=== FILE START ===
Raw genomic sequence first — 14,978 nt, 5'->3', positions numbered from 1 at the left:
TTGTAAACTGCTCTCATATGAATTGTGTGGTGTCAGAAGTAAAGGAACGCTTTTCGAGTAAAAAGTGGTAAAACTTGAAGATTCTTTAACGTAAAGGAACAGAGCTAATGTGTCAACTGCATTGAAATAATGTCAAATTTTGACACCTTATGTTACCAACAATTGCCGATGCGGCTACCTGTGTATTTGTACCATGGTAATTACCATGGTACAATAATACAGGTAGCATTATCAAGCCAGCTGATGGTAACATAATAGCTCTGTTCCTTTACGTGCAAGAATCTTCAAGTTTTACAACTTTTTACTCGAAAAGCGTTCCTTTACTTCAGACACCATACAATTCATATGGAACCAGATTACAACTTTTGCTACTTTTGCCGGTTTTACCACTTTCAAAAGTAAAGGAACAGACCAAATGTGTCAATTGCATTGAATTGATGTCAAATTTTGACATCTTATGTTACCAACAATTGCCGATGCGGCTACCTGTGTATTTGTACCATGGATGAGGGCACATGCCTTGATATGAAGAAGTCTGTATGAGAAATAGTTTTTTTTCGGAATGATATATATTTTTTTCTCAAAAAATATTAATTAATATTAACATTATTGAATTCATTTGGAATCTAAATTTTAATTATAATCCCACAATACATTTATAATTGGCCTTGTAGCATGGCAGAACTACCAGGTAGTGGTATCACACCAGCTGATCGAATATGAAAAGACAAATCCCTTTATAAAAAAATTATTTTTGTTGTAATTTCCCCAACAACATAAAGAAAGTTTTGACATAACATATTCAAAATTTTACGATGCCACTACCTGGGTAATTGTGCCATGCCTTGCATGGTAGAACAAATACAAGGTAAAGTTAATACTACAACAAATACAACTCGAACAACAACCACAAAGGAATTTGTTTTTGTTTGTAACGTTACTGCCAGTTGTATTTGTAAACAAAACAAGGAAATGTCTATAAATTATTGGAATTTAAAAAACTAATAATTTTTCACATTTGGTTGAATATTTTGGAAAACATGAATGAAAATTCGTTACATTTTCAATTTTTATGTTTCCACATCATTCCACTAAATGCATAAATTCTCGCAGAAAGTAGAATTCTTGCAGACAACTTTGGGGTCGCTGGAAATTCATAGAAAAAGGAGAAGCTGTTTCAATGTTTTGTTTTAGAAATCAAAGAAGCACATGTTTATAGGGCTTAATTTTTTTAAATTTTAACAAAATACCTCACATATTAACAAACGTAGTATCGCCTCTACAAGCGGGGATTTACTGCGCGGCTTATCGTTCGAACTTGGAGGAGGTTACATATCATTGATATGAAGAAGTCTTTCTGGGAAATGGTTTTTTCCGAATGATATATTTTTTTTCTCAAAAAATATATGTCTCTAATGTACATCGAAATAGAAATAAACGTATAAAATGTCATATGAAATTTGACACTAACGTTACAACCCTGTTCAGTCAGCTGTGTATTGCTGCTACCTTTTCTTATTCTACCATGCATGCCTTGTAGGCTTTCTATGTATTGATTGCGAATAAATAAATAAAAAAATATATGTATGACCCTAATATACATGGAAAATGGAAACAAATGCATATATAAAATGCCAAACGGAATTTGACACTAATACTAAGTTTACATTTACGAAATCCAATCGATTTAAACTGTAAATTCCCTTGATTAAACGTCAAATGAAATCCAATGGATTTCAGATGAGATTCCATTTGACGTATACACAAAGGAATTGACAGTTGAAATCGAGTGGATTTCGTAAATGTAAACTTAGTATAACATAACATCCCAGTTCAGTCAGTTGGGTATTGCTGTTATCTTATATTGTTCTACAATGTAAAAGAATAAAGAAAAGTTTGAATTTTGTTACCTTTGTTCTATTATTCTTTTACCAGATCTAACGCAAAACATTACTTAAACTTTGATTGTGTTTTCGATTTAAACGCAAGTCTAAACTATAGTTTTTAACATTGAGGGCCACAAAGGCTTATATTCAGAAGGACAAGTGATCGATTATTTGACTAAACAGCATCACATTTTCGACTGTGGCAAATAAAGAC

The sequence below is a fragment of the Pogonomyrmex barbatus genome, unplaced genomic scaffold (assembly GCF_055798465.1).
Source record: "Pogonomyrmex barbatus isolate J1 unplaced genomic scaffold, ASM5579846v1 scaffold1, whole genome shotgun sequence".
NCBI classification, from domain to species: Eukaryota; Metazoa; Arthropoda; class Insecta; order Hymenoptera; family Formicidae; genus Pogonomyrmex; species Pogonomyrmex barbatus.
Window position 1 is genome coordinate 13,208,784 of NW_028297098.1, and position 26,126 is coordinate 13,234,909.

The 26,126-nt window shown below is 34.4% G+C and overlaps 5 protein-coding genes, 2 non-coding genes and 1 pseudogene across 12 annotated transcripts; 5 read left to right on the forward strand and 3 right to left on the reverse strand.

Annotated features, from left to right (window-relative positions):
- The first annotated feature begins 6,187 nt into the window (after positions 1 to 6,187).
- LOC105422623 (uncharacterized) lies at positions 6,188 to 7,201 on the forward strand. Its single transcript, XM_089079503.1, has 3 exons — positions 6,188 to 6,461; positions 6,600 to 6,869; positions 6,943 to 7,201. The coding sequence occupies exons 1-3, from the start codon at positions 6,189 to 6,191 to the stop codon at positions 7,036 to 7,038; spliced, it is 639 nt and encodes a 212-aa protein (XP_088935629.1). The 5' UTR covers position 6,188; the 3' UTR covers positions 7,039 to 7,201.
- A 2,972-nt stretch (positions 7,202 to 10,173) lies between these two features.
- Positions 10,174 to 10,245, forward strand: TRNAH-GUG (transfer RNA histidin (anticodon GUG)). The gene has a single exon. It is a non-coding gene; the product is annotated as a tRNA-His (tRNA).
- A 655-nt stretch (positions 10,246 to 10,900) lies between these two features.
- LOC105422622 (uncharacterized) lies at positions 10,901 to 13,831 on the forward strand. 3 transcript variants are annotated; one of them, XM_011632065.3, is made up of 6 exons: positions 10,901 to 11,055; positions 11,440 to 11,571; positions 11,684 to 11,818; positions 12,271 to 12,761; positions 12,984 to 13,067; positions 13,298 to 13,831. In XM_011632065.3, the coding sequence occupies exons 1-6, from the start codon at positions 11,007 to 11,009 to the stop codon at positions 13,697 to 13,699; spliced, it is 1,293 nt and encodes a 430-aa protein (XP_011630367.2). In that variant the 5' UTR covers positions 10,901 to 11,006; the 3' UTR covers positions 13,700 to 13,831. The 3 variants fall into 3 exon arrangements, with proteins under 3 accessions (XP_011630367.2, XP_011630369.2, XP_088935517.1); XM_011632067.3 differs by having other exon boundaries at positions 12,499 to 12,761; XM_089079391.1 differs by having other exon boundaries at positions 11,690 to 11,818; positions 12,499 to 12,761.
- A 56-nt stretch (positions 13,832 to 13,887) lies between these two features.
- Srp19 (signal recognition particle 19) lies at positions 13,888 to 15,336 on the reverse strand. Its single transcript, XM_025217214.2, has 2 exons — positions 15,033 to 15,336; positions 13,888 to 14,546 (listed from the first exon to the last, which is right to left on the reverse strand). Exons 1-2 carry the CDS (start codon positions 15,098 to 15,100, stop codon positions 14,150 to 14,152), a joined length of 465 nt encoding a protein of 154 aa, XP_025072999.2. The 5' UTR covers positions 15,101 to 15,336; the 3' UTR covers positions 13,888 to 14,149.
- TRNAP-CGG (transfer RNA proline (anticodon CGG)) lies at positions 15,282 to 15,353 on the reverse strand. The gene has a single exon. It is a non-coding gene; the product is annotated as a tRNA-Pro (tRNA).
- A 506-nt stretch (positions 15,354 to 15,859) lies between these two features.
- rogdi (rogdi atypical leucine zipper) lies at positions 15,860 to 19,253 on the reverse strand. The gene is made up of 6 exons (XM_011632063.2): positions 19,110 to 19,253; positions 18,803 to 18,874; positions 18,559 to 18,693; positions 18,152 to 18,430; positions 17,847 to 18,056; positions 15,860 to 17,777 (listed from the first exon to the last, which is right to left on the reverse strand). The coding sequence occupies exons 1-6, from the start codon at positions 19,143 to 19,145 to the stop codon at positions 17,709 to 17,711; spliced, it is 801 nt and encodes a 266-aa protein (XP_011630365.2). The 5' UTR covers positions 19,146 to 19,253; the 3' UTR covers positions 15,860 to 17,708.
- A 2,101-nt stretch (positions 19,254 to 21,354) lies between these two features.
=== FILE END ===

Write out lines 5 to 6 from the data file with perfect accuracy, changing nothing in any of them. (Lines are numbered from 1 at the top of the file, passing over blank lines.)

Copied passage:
NCBI classification, from domain to species: Eukaryota; Metazoa; Arthropoda; class Insecta; order Hymenoptera; family Formicidae; genus Pogonomyrmex; species Pogonomyrmex barbatus.
Window position 1 is genome coordinate 13,208,784 of NW_028297098.1, and position 26,126 is coordinate 13,234,909.